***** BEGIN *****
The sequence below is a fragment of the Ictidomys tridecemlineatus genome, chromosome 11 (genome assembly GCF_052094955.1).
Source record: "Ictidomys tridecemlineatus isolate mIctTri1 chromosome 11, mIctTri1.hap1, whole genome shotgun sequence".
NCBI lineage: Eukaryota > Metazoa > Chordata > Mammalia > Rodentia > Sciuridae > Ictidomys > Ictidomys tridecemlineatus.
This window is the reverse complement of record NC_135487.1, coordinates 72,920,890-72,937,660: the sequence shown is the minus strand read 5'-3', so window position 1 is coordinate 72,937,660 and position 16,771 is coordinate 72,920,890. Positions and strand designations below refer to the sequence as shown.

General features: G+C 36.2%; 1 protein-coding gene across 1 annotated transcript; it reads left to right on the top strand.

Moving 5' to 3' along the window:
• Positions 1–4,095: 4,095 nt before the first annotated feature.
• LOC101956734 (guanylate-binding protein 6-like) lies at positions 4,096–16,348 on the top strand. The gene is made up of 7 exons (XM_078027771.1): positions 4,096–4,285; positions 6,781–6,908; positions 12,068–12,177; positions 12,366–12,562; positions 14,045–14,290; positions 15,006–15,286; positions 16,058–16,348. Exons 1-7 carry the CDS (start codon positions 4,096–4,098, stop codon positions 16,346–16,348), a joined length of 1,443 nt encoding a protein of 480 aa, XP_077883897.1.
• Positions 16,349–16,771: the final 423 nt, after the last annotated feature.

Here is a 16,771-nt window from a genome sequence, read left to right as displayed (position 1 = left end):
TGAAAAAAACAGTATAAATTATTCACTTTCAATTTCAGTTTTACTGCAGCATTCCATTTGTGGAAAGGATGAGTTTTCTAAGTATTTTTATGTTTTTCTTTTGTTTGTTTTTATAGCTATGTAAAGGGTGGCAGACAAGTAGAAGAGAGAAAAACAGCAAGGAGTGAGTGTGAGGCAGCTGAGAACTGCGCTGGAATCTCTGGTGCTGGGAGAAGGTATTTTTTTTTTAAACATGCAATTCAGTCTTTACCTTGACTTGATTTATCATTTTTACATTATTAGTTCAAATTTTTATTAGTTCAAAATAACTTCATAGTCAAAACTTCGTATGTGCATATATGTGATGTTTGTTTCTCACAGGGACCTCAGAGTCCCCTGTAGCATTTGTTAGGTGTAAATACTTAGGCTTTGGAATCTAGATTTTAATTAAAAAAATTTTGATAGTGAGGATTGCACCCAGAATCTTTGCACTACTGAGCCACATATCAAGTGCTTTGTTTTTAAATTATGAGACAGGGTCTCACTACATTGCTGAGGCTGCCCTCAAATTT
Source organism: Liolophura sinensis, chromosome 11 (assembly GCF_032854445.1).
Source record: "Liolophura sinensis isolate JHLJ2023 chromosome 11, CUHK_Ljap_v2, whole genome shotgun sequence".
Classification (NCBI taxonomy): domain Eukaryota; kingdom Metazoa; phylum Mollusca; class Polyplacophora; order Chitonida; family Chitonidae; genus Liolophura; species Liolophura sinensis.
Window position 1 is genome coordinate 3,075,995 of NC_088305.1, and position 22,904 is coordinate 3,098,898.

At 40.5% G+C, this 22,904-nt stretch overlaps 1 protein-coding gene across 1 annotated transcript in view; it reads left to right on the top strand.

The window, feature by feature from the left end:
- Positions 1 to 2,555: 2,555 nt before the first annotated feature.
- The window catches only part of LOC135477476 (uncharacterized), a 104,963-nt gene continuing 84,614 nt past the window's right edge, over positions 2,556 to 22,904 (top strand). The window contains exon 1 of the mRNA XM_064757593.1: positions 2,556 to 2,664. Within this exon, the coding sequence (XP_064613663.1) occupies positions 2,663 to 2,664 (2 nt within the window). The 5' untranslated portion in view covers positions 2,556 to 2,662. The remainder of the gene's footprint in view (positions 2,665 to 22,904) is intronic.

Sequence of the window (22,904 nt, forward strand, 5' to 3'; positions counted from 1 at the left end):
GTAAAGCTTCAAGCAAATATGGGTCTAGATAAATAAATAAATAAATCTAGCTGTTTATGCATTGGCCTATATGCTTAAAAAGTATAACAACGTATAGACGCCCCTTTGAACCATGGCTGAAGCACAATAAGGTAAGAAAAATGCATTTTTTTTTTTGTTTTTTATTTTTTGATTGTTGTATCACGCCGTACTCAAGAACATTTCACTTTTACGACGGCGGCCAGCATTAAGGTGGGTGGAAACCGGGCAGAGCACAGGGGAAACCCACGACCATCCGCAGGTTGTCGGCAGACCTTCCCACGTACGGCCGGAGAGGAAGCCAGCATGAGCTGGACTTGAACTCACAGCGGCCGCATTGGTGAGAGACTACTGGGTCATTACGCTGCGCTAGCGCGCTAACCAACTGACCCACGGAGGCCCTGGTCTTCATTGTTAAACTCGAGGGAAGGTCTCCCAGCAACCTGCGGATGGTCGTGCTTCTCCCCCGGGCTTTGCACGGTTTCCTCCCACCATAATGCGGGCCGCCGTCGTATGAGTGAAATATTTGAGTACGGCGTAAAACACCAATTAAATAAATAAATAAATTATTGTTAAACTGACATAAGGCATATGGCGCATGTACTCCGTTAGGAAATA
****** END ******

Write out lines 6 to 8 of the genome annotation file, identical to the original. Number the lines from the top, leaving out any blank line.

Moving 5' to 3' along the window:
• Positions 1–4,095: 4,095 nt before the first annotated feature.
• LOC101956734 (guanylate-binding protein 6-like) lies at positions 4,096–16,348 on the top strand. The gene is made up of 7 exons (XM_078027771.1): positions 4,096–4,285; positions 6,781–6,908; positions 12,068–12,177; positions 12,366–12,562; positions 14,045–14,290; positions 15,006–15,286; positions 16,058–16,348. Exons 1-7 carry the CDS (start codon positions 4,096–4,098, stop codon positions 16,346–16,348), a joined length of 1,443 nt encoding a protein of 480 aa, XP_077883897.1.